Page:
U.S. Capitol
The U.S. Capitol. Credit: Orhan Cam / Shutterstock

As Congress appeared increasingly unlikely to pass a stopgap funding bill this week, residents and state officials braced for the impact of a potential shutdown of federal government operations in Connecticut. 

Congress has until Saturday to pass a continuing resolution to avert a partial shutdown of the U.S. government. As of Thursday, lawmakers remained divided as the Senate worked to approve a bipartisan bill while the Republican-controlled House stuck to a more divisive package, according to Reuters

Asked Wednesday to assess the impact of a shutdown on the state, Gov. Ned Lamont told CTNewsJunkie that, while there would be no immediate consequences for Connecticut, a long shutdown could cause serious problems like federal employees forgoing pay. Lamont said he was frustrated by congressional inaction on the issue.

“That’s your job in Congress,” he said. “You had an agreement, you said what the budgets were going to be – this goes back to the debt ceiling. Honor the commitment you made and give folks here in the great state of Connecticut some certainty that you’re getting your act together, that the services you’re supposed to be providing are going to continue to be provided. People want some certainty – that’s everywhere from big business to local taxpayers.”

Pay for federal workers

Connecticut is home to nearly 6,000 active duty military members, according to 2020 statistics from the Defence Manpower Data Center, and 8,459 civilian federal workers, according to statistics from the Office of Personnel Management

While all employees will eventually be compensated, the shutdown will result in workers forgoing pay until the government is funded again. Some essential employees will be required to continue working during that period while others will be furloughed. 

In a statement Wednesday, U.S. Sen. Richard Blumenthal said the impact of a prolonged shutdown could be “deep and devastating” for Connecticut, in part due to federal workers like military members and air safety personnel going without pay.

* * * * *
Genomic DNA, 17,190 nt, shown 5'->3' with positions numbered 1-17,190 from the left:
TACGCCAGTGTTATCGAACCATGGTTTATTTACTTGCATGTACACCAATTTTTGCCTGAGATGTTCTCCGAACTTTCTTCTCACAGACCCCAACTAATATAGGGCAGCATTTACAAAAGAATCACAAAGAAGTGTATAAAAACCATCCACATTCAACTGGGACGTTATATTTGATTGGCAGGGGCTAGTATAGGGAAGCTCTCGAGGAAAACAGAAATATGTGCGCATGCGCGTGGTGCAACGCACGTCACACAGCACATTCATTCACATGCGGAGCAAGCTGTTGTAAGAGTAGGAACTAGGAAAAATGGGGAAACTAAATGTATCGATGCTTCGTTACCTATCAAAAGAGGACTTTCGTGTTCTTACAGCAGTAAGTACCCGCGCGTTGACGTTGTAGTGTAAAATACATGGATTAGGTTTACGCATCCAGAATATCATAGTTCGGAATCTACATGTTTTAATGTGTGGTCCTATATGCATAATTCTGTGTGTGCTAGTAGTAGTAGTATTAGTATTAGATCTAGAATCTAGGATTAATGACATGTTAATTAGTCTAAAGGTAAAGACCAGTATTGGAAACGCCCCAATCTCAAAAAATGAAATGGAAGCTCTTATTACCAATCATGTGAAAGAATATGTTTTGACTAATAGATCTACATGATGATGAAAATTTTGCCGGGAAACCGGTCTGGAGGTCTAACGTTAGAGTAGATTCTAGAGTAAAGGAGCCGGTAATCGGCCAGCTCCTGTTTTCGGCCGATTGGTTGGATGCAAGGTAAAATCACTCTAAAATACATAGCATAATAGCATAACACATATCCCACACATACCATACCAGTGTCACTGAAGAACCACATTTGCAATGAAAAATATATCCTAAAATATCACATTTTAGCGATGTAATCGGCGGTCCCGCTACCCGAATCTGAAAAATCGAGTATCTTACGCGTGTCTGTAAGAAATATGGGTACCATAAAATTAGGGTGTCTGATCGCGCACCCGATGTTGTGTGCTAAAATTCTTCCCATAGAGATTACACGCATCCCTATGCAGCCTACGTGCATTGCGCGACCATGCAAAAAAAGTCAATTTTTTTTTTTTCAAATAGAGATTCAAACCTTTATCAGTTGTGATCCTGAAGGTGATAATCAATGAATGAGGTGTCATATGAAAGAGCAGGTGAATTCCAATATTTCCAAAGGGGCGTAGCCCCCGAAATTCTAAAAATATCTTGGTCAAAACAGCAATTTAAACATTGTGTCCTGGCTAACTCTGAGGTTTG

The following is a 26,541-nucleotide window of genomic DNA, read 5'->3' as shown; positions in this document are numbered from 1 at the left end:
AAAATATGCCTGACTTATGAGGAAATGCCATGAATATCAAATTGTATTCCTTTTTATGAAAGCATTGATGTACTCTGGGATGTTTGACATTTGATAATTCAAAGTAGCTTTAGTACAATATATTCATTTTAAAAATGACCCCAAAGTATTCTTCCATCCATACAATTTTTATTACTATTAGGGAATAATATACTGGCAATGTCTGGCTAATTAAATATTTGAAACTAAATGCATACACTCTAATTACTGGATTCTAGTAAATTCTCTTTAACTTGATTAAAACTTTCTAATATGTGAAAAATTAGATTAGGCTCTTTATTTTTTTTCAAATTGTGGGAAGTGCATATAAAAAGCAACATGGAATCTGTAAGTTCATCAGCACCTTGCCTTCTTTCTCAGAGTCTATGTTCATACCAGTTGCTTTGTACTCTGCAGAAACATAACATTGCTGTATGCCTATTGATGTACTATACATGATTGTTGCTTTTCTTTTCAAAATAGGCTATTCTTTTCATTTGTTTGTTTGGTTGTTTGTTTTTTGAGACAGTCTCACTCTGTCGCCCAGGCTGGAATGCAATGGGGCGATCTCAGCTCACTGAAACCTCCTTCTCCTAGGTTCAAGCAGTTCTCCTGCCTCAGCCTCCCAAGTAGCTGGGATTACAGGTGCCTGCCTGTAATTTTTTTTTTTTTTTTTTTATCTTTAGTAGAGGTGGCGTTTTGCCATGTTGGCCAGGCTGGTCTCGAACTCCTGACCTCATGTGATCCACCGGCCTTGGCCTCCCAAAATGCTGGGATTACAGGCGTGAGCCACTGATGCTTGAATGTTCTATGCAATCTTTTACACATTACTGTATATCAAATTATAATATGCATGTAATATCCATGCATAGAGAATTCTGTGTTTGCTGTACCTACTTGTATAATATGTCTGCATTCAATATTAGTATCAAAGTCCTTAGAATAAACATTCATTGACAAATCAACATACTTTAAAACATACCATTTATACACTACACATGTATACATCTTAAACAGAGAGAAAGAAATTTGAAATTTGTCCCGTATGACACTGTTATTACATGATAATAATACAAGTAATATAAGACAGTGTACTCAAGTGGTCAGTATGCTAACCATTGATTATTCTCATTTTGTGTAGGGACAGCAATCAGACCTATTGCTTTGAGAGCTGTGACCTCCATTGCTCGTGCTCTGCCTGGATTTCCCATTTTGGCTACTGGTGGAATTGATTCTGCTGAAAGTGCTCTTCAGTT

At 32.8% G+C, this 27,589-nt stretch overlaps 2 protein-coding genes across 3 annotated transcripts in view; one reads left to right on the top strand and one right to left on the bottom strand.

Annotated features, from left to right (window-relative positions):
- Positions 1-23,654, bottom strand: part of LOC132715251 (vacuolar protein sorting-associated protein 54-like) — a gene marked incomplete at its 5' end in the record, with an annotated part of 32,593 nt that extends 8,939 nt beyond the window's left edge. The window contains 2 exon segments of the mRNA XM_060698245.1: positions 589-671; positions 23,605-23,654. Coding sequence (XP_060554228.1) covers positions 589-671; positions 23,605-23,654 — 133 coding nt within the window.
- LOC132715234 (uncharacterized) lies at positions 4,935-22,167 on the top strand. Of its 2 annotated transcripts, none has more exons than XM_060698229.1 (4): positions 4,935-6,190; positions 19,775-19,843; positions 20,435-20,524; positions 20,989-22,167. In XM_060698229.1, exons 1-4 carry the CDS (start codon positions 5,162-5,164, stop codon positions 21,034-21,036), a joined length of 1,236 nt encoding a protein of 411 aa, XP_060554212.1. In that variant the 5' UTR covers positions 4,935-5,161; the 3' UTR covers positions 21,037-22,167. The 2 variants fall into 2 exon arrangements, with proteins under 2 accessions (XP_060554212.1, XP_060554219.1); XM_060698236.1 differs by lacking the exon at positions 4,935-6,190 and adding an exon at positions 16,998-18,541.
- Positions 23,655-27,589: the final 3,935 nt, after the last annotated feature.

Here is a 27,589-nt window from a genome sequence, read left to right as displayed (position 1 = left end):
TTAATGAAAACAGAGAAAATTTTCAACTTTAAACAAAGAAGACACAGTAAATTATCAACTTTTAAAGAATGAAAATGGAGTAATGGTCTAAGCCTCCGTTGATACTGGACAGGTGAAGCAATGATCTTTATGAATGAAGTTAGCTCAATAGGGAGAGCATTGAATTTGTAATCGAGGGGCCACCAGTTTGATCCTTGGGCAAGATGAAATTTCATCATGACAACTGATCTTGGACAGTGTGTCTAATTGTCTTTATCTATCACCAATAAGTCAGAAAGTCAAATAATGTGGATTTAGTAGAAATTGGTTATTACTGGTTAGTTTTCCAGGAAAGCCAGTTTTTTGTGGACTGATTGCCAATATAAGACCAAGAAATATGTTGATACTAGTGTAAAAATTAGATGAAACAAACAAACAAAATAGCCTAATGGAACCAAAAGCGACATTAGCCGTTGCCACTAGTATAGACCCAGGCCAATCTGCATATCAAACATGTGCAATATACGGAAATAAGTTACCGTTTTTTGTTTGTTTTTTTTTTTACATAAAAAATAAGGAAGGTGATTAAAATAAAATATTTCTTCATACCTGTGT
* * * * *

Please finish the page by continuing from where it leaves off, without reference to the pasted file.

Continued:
“We need to reach a reasonable compromise to move forward with a spending measure and avoid a shutdown, but the far right extremists in the House of Representative have exercised a stranglehold over the process,” Blumenthal said. “I am working to reach across the aisle to avert a deeply harmful situation that will have real consequences on Connecticut workers and our economy.”

The White House has warned that a shutdown could cause significant travel delays as Transportation Security Administration and Federal Aviation Administration personnel will be forced to work without pay and the training of new air traffic controllers will be put on hold until government funding is resumed. There are currently 271 TSA officers and 39 air traffic controllers in Connecticut, according to the White House. 

Benefits at risk

Payment of some benefits like Social Security, Medicaid, Medicare, and unemployment will be unaffected by a shutdown. So will the delivery of mail through the U.S. Postal Service and payments under the Supplemental Nutrition Assistance Program.

However, depending on how long a shutdown persists, funding for government assistance programs for vulnerable residents may run out. 

For instance, more than 47,000 Connecticut residents receive food assistance benefits under the Special Supplemental Nutrition Program for Women, Infants, and Children program. That includes more than 25,600 children and 11,600 infants, according to statistics from the White House.

In a statement this week, U.S. Rep. Rosa DeLauro, a Democrat who represents Connecticut’s 3rd District and serves as ranking member on the House Appropriations Committee, urged House Republican leaders to adopt the Senate’s stopgap funding bill, which includes funding for disaster relief and support for Ukraine.

“If House Republicans are serious about finishing final full-year bills, they need to vote for this bipartisan continuing resolution so we can get to work right away,” DeLauro said. 

Delays in loan processing

A prolonged shutdown may also impede homebuyers seeking approval from the U.S. Department of Housing and Urban Development as well as the Veterans Affairs Department for new FHA and VA loans or those looking to the agencies for help with equity conversions and reverse mortgages.

In a frequently asked questions document, posted to HUD’s website, the agency said that while a brief shutdown would not have a significant impact on the housing market, a longer shutdown may be disruptive.

“FHA will have limited staff during a shutdown and the processing or closing of FHA-insured loans may be delayed,” the agency said. “The longer the shutdown lasts, the more serious the impact will be.”

Meanwhile, a shutdown is likely to damage the U.S. economy. A 2019 report from the  Congressional Budget Office estimated that a partial shutdown between December of 2018 and January of 2019 reduced the Gross Domestic Product by about $3 billion that would not be recovered in subsequent calendar years.